Telomeres are protective caps at the end of chromosomes, and their length is positively correlated with individual health and lifespan across taxa. Longitudinal studies have provided mixed results regarding the within-individual repeatability of telomere length. While some studies suggest telomere length to be highly dynamic and sensitive to resource-demanding or stressful conditions, others suggest that between-individual differences are mostly present from birth and relatively little affected by the later environment. This dichotomy could arise from differences between species, but also from methodological issues. In our study, we used the highly reliable Terminal Restriction Fragment analysis method to measure telomeres over a 10-year period in adults of a long-lived seabird, the common tern (Sterna hirundo). Telomeres shortened with age within individuals. The individual repeatability of age-dependent telomere length was high (>0.53), and independent of the measurement interval (i.e., one vs. six years). A small (R-2 = .01), but significant part of the between-individual variation in telomere length was, however, explained by the number of fledglings produced in the previous year, while reproduction in years prior to the previous year had no effect. We confirmed that age-dependent telomere length predicted an individual's remaining lifespan. Overall, our study suggests that the majority of between-individual variation in adult telomere length is consistent across adult life, and that a smaller part of the variation can be explained by dynamic factors, such as reproduction.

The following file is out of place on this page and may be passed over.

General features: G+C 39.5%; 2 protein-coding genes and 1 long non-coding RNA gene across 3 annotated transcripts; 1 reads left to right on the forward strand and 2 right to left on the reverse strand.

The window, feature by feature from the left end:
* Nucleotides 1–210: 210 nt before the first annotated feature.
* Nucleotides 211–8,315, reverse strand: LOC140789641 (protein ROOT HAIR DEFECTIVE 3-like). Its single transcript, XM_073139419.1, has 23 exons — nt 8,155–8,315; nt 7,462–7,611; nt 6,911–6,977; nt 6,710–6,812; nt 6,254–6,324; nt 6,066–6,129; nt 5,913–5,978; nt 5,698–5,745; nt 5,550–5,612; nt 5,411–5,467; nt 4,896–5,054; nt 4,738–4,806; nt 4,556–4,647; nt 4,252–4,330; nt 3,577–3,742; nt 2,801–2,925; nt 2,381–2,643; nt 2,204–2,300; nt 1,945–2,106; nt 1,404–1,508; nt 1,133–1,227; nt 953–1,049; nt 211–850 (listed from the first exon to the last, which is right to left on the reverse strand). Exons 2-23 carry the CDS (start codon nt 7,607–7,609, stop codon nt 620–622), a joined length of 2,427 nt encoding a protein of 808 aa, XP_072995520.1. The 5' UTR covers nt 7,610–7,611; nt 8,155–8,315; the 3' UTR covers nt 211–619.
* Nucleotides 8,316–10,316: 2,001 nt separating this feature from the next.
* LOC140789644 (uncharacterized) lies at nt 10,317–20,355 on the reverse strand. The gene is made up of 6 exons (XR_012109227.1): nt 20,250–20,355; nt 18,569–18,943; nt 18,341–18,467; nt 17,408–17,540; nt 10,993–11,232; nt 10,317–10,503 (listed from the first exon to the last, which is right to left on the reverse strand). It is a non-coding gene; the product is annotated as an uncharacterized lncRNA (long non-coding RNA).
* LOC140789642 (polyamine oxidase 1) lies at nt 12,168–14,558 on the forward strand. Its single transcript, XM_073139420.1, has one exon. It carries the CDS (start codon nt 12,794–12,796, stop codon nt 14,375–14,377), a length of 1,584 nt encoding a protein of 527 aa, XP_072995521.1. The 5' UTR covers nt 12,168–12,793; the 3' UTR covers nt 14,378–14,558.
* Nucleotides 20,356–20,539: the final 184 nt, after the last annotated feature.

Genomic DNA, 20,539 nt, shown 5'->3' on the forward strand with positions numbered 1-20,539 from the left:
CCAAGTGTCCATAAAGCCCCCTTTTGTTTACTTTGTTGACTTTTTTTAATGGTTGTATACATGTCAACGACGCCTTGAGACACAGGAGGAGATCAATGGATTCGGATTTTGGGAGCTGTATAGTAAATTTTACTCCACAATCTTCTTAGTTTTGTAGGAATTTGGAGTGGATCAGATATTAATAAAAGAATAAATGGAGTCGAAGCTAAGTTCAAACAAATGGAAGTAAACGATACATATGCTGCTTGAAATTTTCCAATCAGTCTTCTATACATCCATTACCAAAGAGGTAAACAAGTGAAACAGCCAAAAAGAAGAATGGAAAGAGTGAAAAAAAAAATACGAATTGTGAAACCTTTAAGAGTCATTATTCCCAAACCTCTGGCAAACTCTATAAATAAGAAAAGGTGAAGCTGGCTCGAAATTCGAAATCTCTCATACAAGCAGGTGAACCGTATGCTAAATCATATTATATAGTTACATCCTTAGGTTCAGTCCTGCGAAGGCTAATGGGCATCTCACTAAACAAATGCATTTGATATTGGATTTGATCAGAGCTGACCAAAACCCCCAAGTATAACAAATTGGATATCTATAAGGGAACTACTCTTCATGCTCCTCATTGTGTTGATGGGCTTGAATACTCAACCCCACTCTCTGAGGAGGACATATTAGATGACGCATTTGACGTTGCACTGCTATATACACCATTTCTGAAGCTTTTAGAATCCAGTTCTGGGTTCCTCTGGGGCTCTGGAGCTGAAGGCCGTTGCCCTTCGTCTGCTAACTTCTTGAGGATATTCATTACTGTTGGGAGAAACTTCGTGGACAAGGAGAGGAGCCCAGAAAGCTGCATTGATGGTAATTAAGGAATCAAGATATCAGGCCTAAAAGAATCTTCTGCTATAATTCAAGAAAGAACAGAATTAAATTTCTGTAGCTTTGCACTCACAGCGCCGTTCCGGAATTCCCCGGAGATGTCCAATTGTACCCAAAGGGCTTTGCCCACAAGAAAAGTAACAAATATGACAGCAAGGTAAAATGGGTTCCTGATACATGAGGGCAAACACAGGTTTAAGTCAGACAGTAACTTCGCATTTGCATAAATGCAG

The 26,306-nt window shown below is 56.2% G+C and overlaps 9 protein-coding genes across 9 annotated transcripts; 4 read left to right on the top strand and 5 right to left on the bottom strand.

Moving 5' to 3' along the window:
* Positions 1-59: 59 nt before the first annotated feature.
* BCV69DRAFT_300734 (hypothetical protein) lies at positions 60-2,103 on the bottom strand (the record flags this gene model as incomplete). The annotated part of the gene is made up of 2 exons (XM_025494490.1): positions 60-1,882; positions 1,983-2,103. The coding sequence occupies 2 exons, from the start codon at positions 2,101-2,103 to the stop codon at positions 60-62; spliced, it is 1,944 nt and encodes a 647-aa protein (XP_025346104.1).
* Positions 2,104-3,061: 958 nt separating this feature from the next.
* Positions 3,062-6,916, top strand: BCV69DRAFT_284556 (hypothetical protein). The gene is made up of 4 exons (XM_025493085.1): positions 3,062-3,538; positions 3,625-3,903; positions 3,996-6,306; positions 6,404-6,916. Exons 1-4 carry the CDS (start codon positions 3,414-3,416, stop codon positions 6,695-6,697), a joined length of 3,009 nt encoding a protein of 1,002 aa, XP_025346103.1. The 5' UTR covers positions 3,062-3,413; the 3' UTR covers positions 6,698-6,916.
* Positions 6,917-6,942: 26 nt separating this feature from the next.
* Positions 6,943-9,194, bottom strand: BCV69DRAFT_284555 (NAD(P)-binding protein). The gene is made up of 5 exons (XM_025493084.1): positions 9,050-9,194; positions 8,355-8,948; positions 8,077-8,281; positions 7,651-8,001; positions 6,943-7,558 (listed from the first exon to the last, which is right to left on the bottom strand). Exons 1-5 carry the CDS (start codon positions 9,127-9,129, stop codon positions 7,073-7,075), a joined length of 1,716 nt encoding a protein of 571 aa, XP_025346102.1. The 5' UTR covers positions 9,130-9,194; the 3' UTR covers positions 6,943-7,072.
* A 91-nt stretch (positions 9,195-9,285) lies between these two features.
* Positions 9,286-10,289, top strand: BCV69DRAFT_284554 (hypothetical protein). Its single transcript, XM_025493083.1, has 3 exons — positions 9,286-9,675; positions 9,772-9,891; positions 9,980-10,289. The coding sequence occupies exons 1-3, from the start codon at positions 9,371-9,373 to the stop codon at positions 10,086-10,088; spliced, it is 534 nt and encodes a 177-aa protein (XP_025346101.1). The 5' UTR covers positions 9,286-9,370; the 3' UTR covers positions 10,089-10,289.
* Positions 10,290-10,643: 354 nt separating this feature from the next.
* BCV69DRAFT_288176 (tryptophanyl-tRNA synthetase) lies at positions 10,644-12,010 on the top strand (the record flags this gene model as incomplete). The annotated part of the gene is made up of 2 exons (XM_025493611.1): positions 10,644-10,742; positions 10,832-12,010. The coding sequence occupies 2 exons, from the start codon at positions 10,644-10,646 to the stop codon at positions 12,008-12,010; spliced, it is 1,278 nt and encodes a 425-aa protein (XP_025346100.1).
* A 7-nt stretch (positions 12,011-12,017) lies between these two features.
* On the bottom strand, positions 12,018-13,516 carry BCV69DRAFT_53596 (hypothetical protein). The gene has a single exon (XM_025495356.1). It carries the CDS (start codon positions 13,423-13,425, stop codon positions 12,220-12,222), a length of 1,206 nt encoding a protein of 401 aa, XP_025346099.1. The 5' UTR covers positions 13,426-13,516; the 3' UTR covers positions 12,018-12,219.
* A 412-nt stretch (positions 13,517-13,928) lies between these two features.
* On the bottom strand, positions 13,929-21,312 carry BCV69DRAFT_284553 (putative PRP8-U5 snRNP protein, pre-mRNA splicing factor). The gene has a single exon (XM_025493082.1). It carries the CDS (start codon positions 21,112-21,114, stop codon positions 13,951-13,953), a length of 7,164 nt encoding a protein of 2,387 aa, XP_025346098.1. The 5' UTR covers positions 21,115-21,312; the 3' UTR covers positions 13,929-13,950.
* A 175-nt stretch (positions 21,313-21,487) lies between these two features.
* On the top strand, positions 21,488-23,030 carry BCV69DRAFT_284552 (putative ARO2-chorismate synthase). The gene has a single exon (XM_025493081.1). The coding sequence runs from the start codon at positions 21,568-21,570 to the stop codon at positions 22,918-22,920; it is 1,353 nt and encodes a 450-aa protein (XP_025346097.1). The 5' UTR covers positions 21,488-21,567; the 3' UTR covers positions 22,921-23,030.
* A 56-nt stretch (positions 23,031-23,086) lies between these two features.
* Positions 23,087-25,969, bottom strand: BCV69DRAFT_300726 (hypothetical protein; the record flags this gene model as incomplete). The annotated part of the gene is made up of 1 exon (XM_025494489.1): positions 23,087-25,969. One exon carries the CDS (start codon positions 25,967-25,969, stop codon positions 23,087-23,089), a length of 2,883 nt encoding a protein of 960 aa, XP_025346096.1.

- parental investment
- terminal restriction fragment
- COMMON TERN POPULATION
- INDIVIDUAL QUALITY
- OXIDATIVE STRESS